Cleaner Hands: Tea tree oil wash kills more bacteria then regular soap

Skin washes containing 5% tea tree oil are more effective than regular soap at killing infectious bacteria on the skin, according to researchers at the School of Biomedical and Chemical Sciences at the University of Western Australia.

The finding may have particular relevance in healthcare settings, where proper hand washing plays a critical role in preventing the spread of infection. Studies have shown, however, that less than half of healthcare workers wash their hands as frequently and for as long as is recommended. Frequent hand washing can irritate the skin, especially when harsh cleansers are used. While tea tree oil has shown antibacterial, antiviral and antifungal properties in numerous studies, it does not appear to damage skin and may even spare normal skin bacteria.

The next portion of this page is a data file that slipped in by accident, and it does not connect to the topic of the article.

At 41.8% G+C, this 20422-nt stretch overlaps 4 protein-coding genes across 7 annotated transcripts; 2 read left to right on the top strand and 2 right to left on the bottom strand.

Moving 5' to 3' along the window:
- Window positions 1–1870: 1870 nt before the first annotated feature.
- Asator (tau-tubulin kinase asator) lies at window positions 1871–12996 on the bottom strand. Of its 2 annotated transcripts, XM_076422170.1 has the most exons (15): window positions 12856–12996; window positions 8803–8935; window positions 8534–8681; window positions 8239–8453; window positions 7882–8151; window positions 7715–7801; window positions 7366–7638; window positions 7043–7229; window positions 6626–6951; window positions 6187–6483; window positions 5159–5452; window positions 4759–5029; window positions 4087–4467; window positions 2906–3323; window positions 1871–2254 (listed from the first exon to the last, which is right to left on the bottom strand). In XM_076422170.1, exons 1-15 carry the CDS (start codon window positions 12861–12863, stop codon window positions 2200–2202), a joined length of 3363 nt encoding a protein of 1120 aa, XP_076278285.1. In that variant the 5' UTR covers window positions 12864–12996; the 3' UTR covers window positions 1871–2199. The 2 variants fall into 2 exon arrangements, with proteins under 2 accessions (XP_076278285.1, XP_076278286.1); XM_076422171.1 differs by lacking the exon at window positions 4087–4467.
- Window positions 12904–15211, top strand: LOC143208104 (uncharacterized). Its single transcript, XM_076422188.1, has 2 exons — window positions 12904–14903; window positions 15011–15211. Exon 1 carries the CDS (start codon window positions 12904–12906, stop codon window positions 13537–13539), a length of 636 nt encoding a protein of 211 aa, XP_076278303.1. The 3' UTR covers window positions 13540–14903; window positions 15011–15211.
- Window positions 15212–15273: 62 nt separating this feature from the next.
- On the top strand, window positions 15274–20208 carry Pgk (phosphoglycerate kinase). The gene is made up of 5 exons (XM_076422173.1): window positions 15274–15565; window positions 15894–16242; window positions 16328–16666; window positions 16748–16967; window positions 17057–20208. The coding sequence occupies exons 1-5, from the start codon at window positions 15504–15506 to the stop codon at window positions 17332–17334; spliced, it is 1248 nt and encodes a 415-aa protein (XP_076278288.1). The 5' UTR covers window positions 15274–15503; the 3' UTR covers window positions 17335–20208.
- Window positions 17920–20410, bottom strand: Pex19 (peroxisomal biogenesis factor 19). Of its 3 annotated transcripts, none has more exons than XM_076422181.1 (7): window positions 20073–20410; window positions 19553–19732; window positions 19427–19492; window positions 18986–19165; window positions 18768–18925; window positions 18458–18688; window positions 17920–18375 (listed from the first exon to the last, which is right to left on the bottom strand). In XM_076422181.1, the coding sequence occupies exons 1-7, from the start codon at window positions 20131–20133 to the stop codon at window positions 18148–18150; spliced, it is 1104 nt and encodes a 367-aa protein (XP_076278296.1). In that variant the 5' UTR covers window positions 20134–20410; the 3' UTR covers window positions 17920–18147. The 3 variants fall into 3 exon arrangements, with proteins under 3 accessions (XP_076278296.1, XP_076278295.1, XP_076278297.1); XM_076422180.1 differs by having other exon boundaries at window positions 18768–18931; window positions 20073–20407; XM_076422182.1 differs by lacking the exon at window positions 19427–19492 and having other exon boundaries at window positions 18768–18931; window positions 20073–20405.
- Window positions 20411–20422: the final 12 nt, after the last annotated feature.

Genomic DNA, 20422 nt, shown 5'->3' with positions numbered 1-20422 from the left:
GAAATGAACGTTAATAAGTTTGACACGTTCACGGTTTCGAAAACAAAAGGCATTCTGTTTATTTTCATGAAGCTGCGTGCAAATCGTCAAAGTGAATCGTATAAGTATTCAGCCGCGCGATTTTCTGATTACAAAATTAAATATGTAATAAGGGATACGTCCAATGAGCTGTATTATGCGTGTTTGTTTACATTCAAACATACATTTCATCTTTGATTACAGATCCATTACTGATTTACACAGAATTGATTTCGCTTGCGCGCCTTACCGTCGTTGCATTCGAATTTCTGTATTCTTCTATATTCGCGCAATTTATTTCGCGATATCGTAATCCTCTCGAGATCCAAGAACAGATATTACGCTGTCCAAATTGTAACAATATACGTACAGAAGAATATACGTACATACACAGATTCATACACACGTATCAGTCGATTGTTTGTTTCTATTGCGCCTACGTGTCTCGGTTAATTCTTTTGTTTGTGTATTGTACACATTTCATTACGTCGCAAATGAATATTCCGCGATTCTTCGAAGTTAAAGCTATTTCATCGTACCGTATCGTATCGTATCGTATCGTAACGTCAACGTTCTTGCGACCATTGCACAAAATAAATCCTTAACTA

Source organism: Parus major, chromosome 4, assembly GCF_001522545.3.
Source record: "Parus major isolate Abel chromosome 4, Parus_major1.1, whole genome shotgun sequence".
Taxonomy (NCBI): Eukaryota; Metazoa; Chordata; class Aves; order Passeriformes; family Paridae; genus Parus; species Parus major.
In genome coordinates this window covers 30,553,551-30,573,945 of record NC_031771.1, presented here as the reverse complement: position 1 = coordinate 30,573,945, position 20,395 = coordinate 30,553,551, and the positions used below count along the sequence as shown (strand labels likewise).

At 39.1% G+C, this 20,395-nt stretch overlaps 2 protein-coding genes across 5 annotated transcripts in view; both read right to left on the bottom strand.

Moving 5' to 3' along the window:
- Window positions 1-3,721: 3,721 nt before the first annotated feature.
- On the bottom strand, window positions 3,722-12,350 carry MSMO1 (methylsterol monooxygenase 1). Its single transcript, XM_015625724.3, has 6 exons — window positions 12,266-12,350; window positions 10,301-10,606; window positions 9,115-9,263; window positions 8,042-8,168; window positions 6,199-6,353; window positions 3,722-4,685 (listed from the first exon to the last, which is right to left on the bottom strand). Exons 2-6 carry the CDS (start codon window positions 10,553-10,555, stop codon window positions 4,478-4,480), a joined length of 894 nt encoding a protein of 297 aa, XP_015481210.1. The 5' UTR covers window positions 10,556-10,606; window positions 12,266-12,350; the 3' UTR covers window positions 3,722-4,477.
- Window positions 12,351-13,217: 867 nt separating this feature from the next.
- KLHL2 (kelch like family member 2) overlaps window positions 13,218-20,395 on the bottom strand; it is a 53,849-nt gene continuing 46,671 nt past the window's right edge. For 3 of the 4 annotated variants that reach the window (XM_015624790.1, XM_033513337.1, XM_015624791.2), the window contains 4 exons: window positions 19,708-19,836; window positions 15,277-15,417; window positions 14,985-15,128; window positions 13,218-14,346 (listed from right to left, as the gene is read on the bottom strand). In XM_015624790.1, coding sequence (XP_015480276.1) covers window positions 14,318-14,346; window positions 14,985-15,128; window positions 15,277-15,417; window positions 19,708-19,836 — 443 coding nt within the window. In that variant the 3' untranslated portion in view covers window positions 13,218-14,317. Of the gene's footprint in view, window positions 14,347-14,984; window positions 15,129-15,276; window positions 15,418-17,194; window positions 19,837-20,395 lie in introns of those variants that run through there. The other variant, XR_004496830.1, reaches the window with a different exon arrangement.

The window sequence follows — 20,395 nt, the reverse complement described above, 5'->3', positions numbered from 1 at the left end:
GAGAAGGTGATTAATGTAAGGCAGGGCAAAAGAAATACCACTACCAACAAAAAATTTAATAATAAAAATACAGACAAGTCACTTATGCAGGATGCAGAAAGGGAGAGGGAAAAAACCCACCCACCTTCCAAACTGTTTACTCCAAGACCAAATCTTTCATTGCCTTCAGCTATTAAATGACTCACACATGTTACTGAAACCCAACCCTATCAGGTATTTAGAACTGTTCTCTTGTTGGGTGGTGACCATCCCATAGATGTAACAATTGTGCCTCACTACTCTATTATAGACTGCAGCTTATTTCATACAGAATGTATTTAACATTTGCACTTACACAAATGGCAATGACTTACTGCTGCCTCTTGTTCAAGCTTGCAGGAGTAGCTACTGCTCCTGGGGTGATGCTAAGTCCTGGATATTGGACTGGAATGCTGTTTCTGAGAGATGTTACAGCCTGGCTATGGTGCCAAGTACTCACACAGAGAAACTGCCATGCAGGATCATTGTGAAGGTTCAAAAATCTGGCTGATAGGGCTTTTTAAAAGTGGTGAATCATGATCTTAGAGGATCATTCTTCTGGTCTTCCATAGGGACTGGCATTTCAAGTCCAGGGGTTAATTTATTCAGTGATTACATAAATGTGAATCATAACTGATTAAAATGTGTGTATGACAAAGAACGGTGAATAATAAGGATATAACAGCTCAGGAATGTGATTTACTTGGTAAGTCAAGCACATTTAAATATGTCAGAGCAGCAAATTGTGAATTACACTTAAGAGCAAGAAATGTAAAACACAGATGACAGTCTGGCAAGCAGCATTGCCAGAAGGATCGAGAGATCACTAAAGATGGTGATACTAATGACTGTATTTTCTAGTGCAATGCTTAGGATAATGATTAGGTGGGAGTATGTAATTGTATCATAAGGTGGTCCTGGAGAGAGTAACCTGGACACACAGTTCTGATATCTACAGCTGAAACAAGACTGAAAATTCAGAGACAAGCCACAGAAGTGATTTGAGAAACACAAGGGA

The current study looked at the effectiveness of antiseptic skin washes containing tea tree oil on 27 people. Two groups did hand-washing trials with either a hygienic skin wash with 5% tea tree oil, a skin wash with 5% tea tree oil in a solution of Tween 80 (a mild detergent that dissolves oils and fats), an alcoholic hygienic skin wash with 5% tea tree oil, or regular soft soap.

Researchers found that the amount of bacteria on the hands after dipping them in a contaminated fluid was less after washing with each of the three tea tree oil preparations than after using regular soft soap. The difference was not statistically significant for hygienic skin wash with tea tree oil, however. The results suggest that some skin washes with 5% tea tree oil clear bacteria from the skin more effectively than regular soap.

Journal of Hospital Infection 2005;59:220–8